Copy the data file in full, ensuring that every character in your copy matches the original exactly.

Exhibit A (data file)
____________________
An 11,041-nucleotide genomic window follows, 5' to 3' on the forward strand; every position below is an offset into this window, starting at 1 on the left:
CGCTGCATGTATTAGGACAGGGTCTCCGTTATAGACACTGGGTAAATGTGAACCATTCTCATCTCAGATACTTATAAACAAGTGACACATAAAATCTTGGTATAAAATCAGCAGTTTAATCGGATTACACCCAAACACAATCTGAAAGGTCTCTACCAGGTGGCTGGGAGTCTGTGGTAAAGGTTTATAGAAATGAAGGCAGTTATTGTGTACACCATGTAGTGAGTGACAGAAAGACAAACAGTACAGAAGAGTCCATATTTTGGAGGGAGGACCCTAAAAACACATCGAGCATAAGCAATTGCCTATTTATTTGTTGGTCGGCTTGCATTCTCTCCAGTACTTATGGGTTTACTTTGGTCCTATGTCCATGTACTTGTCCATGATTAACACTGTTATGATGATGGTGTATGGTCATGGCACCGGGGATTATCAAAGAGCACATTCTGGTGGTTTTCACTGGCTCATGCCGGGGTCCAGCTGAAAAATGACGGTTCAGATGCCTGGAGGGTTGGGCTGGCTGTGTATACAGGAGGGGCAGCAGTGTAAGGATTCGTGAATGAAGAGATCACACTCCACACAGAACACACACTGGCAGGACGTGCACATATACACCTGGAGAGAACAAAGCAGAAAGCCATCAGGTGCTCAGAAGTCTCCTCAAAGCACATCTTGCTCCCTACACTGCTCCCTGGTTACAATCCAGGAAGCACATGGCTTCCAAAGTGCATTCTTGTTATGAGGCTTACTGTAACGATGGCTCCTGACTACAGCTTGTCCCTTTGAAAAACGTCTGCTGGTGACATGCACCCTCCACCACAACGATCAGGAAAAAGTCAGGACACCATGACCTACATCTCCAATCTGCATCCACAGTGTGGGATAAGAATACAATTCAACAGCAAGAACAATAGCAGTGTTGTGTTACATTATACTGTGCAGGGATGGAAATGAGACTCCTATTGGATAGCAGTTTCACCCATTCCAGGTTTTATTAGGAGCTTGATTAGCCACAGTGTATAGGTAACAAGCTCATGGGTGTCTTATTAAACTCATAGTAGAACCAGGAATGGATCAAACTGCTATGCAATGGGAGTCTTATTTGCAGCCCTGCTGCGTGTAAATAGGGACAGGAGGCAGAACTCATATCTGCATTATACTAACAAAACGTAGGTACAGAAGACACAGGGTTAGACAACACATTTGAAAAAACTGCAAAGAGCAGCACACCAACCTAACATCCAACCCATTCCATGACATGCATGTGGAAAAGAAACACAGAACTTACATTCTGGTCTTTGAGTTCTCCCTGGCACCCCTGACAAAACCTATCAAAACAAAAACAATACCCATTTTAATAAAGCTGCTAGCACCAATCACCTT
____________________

An 11,041-nucleotide genomic window follows, 5' to 3' on the forward strand; every position below is an offset into this window, starting at 1 on the left:
CGCTGCATGTATTAGGACAGGGTCTCCGTTATAGACACTGGGTAAATGTGAACCATTCTCATCTCAGATACTTATAAACAAGTGACACATAAAATCTTGGTATAAAATCAGCAGTTTAATCGGATTACACCCAAACACAATCTGAAAGGTCTCTACCAGGTGGCTGGGAGTCTGTGGTAAAGGTTTATAGAAATGAAGGCAGTTATTGTGTACACCATGTAGTGAGTGACAGAAAGACAAACAGTACAGAAGAGTCCATATTTTGGAGGGAGGACCCTAAAAACACATCGAGCATAAGCAATTGCCTATTTATTTGTTGGTCGGCTTGCATTCTCTCCAGTACTTATGGGTTTACTTTGGTCCTATGTCCATGTACTTGTCCATGATTAACACTGTTATGATGATGGTGTATGGTCATGGCACCGGGGATTATCAAAGAGCACATTCTGGTGGTTTTCACTGGCTCATGCCGGGGTCCAGCTGAAAAATGACGGTTCAGATGCCTGGAGGGTTGGGCTGGCTGTGTATACAGGAGGGGCAGCAGTGTAAGGATTCGTGAATGAAGAGATCACACTCCACACAGAACACACACTGGCAGGACGTGCACATATACACCTGGAGAGAACAAAGCAGAAAGCCATCAGGTGCTCAGAAGTCTCCTCAAAGCACATCTTGCTCCCTACACTGCTCCCTGGTTACAATCCAGGAAGCACATGGCTTCCAAAGTGCATTCTTGTTATGAGGCTTACTGTAACGATGGCTCCTGACTACAGCTTGTCCCTTTGAAAAACGTCTGCTGGTGACATGCACCCTCCACCACAACGATCAGGAAAAAGTCAGGACACCATGACCTACATCTCCAATCTGCATCCACAGTGTGGGATAAGAATACAATTCAACAGCAAGAACAATAGCAGTGTTGTGTTACATTATACTGTGCAGGGATGGAAATGAGACTCCTATTGGATAGCAGTTTCACCCATTCCAGGTTTTATTAGGAGCTTGATTAGCCACAGTGTATAGGTAACAAGCTCATGGGTGTCTTATTAAACTCATAGTAGAACCAGGAATGGATCAAACTGCTATGCAATGGGAGTCTTATTTGCAGCCCTGCTGCGTGTAAATAGGGACAGGAGGCAGAACTCATATCTGCATTATACTAACAAAACGTAGGTACAGAAGACACAGGGTTAGACAACACATTTGAAAAAACTGCAAAGAGCAGCACACCAACCTAACATCCAACCCATTCCATGACATGCATGTGGAAAAGAAACACAGAACTTACATTCTGGTCTTTGAGTTCTCCCTGGCACCCCTGACAAAACCTATCAAAACAAAAACAATACCCATTTTAATAAAGCTGCTAGCACCAATCACCTT